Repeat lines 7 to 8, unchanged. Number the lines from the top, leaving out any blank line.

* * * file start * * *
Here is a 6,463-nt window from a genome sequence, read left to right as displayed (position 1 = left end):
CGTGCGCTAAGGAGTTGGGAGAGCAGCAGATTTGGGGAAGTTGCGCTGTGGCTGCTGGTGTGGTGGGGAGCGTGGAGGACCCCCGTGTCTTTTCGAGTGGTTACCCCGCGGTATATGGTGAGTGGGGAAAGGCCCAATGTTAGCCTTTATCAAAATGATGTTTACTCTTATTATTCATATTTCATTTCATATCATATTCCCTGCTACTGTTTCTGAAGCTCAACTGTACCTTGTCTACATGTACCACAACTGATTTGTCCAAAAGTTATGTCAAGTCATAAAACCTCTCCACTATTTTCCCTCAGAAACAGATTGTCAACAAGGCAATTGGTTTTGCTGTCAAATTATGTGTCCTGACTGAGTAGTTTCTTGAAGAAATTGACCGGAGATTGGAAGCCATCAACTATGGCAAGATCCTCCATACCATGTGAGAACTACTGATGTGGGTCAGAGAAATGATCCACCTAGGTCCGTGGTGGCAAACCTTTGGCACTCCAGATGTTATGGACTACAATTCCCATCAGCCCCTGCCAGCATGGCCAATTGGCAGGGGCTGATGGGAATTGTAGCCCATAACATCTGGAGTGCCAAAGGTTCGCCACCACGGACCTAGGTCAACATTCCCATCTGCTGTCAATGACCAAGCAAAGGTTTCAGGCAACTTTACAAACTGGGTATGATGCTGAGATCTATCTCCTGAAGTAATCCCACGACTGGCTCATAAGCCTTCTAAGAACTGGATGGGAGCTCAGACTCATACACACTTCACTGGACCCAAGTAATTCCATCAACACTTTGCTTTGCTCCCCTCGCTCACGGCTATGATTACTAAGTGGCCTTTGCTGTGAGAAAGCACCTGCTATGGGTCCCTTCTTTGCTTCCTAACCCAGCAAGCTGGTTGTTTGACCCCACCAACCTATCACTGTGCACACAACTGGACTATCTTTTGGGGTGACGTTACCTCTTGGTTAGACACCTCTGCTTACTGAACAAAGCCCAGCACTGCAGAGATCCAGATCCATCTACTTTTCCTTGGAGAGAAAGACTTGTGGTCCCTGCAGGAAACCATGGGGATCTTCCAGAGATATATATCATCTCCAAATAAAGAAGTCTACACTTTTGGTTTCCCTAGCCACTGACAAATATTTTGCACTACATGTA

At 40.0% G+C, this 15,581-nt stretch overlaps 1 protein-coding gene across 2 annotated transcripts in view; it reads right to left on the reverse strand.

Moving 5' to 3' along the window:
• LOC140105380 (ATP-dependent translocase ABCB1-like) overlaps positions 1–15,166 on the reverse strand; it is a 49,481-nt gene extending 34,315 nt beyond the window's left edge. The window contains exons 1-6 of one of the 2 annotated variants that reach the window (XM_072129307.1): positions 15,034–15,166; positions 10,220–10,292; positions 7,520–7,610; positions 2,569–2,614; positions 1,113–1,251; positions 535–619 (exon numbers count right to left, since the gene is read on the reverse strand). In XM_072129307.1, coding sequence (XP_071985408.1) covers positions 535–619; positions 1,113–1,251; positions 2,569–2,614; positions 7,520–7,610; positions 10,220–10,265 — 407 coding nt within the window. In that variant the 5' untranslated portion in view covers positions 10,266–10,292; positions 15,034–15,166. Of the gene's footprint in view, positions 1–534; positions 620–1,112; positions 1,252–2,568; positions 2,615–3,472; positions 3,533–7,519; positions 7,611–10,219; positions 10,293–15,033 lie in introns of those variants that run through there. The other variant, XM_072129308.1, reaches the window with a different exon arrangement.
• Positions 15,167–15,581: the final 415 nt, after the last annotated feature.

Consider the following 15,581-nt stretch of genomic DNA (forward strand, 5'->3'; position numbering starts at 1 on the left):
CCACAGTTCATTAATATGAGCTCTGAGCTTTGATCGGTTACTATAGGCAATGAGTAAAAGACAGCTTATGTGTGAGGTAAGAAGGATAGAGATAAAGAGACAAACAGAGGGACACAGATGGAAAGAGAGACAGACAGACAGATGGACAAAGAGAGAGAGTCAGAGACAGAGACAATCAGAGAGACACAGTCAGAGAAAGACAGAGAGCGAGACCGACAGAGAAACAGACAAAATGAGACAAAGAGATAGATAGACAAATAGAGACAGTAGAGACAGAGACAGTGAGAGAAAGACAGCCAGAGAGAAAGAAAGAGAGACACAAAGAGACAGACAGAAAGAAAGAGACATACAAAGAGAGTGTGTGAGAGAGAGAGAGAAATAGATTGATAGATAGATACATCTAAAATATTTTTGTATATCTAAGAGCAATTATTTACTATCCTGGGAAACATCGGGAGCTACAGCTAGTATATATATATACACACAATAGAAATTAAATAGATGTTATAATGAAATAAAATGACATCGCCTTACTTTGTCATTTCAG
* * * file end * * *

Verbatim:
Consider the following 15,581-nt stretch of genomic DNA (forward strand, 5'->3'; position numbering starts at 1 on the left):
CCACAGTTCATTAATATGAGCTCTGAGCTTTGATCGGTTACTATAGGCAATGAGTAAAAGACAGCTTATGTGTGAGGTAAGAAGGATAGAGATAAAGAGACAAACAGAGGGACACAGATGGAAAGAGAGACAGACAGACAGATGGACAAAGAGAGAGAGTCAGAGACAGAGACAATCAGAGAGACACAGTCAGAGAAAGACAGAGAGCGAGACCGACAGAGAAACAGACAAAATGAGACAAAGAGATAGATAGACAAATAGAGACAGTAGAGACAGAGACAGTGAGAGAAAGACAGCCAGAGAGAAAGAAAGAGAGACACAAAGAGACAGACAGAAAGAAAGAGACATACAAAGAGAGTGTGTGAGAGAGAGAGAGAAATAGATTGATAGATAGATACATCTAAAATATTTTTGTATATCTAAGAGCAATTATTTACTATCCTGGGAAACATCGGGAGCTACAGCTAGTATATATATATACACACAATAGAAATTAAATAGATGTTATAATGAAATAAAATGACATCGCCTTACTTTGTCATTTCAG